Years ago, a friend was telling me about Call of Duty 4: Modern Warfare. The multi-player was great, he said. Just like “being there.” When I told him I don’t really play shooters — I’m terrible at them and just die all the time — he laughed.
“Everyone dies all the time,” he said. “It’s Call of Duty. It doesn’t matter.”
I’ve played Call of Duty since then, and he’s right. It’s a series that portrays death as a minor nuisance; annoying, but nothing to be scared of. That’s not unusual for a video game, but in the context of Call of Duty it feels strange. It’s a war game. Death should be important. Unlike other titles, Call of Duty sells itself on its realism — but how realistic is a simulation that only captures a physical experience, not an emotional one?
This tension is even more jarring because Call of Duty gets so many of the aesthetics right. Look at Call of Duty: Advanced Warfare, which comes out on Xbox and PlayStation consoles this week. The game’s set about forty years in the future, but Sledgehammer Games took great pains to make everything as realistic as possible. The studio worked with an active Department of Defense “scenario planner” to develop Advanced Warfare’s fictional timeline. All of the game’s weapons are based on real-world prototypes; during the design process, anything that could be considered “science fiction” got cut.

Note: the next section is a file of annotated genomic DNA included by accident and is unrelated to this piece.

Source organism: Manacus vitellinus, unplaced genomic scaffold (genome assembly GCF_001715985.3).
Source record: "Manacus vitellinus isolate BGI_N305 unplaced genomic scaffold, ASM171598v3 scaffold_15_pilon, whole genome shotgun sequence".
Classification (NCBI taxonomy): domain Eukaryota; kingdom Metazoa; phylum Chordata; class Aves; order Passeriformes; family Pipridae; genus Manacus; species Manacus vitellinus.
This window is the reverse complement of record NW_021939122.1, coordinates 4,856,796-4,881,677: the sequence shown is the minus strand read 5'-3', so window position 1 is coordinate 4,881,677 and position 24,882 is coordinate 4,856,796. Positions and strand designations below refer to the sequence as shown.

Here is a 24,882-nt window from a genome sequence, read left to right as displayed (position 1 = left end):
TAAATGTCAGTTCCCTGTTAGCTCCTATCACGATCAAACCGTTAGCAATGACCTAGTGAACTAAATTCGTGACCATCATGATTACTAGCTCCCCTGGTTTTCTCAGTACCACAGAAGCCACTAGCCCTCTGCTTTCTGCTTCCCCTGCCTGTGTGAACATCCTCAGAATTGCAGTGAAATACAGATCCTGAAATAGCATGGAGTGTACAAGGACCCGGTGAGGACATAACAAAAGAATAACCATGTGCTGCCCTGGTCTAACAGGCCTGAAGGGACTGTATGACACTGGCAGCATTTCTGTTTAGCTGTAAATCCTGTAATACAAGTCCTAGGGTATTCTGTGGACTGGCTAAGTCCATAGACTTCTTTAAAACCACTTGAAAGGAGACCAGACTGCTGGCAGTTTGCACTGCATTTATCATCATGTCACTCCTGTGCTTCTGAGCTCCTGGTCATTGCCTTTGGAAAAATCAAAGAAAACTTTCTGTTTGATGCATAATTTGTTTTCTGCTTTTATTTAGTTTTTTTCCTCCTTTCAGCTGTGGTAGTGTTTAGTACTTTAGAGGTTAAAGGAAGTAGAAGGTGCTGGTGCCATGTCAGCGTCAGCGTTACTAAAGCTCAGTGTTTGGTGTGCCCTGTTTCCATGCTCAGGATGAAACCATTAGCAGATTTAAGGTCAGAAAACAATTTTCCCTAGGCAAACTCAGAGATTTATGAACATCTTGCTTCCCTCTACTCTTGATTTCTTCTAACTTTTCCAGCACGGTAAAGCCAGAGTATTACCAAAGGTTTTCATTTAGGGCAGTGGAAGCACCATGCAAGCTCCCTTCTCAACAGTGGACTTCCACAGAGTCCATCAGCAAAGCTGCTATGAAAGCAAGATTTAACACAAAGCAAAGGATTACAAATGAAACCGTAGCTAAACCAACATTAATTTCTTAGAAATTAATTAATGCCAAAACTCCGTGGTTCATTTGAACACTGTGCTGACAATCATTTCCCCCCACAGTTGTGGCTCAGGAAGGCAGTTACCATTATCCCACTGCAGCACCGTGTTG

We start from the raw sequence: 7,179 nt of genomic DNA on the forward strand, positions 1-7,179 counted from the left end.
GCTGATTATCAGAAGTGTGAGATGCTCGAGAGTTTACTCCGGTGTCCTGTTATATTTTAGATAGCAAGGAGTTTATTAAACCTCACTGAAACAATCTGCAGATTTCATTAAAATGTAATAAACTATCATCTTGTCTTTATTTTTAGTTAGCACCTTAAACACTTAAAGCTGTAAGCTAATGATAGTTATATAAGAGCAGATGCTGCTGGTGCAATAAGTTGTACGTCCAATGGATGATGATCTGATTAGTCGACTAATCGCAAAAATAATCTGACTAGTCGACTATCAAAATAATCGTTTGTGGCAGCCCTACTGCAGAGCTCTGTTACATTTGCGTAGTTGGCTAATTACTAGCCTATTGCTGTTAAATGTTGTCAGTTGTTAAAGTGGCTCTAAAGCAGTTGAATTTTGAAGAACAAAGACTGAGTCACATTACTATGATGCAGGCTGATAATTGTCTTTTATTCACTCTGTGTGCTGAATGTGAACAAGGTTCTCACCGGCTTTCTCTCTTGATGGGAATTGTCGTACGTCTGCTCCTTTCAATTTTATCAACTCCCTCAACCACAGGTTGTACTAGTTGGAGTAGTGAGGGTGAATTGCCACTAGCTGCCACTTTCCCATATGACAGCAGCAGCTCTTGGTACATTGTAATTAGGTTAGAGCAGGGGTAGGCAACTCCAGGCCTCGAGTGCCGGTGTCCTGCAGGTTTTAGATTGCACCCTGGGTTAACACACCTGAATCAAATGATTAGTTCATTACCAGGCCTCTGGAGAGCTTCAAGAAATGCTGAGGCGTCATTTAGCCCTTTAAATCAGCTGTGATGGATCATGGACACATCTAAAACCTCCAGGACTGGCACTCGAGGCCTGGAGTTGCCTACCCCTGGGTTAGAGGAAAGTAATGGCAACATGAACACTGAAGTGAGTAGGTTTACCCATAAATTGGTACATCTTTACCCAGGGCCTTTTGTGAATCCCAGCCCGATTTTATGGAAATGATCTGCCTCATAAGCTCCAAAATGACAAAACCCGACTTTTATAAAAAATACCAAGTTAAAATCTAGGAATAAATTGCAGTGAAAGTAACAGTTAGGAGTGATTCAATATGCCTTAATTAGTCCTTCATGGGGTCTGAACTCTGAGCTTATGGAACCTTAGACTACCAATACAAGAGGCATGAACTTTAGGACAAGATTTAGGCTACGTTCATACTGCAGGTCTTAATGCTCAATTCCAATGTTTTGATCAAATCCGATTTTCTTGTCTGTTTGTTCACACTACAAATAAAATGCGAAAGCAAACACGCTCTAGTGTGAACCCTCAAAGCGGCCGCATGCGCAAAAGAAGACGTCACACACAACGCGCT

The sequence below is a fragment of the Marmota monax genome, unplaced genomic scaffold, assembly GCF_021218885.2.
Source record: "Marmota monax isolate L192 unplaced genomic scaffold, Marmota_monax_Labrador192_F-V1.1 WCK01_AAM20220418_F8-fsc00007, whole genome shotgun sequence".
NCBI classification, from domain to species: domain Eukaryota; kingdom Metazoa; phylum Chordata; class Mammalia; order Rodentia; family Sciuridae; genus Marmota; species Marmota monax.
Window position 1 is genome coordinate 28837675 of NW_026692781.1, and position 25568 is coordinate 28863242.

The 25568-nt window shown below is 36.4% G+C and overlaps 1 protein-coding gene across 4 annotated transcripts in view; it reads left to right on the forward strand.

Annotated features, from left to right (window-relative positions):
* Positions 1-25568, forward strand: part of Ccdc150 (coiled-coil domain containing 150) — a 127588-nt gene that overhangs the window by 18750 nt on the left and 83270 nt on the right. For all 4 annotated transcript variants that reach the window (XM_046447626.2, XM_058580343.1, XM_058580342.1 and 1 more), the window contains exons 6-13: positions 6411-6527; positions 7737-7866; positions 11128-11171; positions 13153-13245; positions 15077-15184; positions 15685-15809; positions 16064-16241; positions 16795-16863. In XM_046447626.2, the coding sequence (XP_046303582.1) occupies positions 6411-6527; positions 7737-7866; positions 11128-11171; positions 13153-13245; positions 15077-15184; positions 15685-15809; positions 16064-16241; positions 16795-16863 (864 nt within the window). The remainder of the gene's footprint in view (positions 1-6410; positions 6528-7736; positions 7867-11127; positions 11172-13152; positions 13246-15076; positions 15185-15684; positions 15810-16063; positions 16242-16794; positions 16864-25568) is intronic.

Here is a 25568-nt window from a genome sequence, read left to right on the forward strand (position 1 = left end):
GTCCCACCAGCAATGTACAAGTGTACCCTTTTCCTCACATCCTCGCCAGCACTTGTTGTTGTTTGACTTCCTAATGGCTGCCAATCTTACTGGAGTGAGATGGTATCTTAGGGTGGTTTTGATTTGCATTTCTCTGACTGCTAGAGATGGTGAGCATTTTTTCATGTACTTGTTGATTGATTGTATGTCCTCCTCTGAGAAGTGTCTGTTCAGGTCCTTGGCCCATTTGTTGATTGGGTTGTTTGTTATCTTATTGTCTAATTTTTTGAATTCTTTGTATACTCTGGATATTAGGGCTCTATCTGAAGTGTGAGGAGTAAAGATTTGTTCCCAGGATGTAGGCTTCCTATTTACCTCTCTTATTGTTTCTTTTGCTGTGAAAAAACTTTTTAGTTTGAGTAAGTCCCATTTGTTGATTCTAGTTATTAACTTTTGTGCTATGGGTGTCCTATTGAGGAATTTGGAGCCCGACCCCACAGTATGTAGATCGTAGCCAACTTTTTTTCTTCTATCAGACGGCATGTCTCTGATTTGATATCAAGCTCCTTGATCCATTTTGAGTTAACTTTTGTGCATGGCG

But accuracy isn’t authenticity, and these are all surface details. The marketing copy promises that the power of next-gen consoles will deliver “a new hi-tech, advanced arsenal and ability set,” but there’s no mention of how new technology will better emulate war’s emotional toll.
So, what would happen if someone tried to make a war game focused on psychology, not action? You might get This War of Mine.
Like Call of Duty, This War of Mine aims to create realistic war experience. However, where Call of Duty recreates combat’s technical side, This War of Mine emphasizes emotions. In This War of Mine, you’re not trying to kill the bad guys. You’re just trying to stay alive.
Mechanically, This War of Mine plays like a survival-horror game. Players control a randomly generated group of civilians trapped in a sieged city. Food and water are limited. During the day, you’ll protect your people from snipers and enemy soldiers; at night you’ll scavenge for supplies. Unlike Call of Duty, death has real consequences. There’s no electricity because there’s nobody to run the power plant. A build-up of corpses in the river will contaminate your water supply.
The difference between these approaches to a war game is clear from the two games’ trailers, which were both released on October 30. While Advanced Warfare sells itself as a polished, adrenaline-soaked thrill ride, This War of Mine emphasizes mood. “For soldiers, war is about victory,” a man says, over a somber black screen. “For us, it was about getting food.” This War of Mine may not be any good (it doesn’t come out until November 15), but its emotion-first approach provides an interesting contrast to Advanced Warfare’s slavish dedication to technical details.
Of course, Call of Duty tried to engage the audience emotionally — once. The result, Modern Warfare 2’s “No Russian” level, was deemed insensitive and out of place. After all, this is Call of Duty. People die all the time, and it’s not supposed to matter.